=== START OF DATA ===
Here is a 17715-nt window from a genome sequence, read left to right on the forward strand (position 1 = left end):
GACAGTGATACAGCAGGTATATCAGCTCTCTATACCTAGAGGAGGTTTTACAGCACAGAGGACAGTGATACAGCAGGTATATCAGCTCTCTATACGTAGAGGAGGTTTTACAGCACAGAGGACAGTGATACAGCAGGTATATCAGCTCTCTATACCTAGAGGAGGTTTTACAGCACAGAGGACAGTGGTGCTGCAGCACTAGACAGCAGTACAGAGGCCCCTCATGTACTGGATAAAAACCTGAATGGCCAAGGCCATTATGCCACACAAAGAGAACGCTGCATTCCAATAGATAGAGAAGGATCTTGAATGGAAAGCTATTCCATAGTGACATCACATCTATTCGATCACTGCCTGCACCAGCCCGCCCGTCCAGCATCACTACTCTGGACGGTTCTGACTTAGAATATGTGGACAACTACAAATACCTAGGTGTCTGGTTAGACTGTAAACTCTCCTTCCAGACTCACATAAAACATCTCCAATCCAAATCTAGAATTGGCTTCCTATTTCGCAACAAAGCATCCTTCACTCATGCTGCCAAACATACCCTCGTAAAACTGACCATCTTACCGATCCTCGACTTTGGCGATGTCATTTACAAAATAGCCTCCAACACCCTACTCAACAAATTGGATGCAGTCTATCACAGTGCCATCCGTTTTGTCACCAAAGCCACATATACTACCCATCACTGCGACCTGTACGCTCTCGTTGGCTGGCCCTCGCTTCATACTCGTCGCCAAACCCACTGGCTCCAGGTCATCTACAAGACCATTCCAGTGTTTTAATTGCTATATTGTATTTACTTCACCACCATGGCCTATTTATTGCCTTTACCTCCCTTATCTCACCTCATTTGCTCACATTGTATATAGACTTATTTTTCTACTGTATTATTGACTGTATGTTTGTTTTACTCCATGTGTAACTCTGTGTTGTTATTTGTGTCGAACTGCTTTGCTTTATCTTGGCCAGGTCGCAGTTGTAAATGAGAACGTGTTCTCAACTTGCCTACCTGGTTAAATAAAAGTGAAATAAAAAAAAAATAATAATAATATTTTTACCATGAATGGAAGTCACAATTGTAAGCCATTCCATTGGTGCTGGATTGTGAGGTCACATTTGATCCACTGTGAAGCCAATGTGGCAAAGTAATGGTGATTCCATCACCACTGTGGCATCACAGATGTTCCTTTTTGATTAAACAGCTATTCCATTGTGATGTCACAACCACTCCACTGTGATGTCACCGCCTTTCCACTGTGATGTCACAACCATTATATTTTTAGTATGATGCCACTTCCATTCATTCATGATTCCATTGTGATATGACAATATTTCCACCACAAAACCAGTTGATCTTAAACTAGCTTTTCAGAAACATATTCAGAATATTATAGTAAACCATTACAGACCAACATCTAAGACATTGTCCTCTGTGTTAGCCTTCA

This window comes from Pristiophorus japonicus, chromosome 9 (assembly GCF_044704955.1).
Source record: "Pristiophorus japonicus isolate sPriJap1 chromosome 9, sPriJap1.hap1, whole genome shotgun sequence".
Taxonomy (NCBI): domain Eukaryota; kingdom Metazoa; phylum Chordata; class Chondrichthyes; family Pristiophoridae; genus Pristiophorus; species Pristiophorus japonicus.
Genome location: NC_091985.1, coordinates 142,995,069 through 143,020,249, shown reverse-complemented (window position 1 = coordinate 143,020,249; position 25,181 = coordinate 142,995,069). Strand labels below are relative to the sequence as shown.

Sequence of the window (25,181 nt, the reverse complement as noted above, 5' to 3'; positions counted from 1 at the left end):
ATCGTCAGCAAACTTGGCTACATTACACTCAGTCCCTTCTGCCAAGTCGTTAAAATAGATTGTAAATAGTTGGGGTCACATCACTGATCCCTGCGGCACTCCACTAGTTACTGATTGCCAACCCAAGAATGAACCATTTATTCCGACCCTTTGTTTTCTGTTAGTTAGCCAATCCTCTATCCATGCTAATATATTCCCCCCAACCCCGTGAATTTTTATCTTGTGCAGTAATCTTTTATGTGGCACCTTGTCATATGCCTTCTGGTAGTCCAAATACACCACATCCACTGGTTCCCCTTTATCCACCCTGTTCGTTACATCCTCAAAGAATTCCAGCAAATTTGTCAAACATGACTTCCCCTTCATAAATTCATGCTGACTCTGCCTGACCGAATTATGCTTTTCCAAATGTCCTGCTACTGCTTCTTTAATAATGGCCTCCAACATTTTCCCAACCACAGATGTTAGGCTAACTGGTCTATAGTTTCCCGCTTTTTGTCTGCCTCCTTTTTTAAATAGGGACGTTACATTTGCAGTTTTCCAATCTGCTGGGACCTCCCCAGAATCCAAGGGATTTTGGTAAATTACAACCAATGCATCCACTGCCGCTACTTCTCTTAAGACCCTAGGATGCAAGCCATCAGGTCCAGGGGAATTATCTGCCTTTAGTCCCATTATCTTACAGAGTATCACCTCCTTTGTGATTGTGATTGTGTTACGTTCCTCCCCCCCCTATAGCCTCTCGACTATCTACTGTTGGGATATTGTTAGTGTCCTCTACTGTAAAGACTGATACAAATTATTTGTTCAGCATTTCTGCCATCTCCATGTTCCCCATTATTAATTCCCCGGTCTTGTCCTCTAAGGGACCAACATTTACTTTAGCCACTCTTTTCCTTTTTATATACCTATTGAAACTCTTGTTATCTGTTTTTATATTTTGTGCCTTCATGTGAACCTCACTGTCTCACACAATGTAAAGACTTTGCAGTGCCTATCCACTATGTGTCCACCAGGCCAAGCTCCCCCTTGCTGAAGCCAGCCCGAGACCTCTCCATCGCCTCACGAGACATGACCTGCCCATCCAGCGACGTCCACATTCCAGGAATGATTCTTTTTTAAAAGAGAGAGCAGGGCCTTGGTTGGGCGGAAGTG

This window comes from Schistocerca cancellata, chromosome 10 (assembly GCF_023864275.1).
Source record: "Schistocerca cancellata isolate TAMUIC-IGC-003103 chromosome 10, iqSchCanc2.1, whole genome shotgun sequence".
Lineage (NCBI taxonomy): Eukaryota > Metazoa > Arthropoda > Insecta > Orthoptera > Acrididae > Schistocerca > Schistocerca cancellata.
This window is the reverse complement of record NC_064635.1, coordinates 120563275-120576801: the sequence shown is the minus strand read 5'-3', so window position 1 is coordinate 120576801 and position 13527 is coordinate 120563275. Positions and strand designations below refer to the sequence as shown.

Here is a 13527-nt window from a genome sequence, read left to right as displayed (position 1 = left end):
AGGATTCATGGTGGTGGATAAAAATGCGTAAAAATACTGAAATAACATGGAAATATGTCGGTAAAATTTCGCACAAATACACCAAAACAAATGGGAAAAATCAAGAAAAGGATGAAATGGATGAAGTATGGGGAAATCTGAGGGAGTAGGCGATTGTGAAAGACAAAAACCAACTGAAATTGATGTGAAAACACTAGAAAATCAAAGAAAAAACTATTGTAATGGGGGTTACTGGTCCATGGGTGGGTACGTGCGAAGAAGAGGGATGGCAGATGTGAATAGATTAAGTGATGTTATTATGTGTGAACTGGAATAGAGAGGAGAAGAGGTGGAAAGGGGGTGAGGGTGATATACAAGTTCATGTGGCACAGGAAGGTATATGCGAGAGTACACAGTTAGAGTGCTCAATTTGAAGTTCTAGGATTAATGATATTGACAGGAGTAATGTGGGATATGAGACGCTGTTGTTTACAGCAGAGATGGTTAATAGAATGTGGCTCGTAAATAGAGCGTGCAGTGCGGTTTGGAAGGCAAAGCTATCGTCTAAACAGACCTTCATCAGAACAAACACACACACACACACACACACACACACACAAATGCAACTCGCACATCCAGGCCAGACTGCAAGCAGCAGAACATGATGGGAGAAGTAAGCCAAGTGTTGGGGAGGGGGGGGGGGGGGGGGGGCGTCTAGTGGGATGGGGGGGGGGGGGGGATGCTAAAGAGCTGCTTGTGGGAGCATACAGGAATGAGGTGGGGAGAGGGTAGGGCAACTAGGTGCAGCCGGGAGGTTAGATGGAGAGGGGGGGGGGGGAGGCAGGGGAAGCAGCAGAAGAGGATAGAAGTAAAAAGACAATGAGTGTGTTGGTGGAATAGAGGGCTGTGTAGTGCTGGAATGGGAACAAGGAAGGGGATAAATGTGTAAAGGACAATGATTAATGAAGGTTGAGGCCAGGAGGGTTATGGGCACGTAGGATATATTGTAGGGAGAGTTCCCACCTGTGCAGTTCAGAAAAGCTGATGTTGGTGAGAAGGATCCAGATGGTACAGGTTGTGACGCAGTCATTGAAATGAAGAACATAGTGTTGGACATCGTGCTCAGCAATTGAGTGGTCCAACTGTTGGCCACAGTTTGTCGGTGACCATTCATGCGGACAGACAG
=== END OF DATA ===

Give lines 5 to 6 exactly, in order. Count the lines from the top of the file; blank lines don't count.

Taxonomy (NCBI): domain Eukaryota; kingdom Metazoa; phylum Chordata; class Chondrichthyes; family Pristiophoridae; genus Pristiophorus; species Pristiophorus japonicus.
Genome location: NC_091985.1, coordinates 142,995,069 through 143,020,249, shown reverse-complemented (window position 1 = coordinate 143,020,249; position 25,181 = coordinate 142,995,069). Strand labels below are relative to the sequence as shown.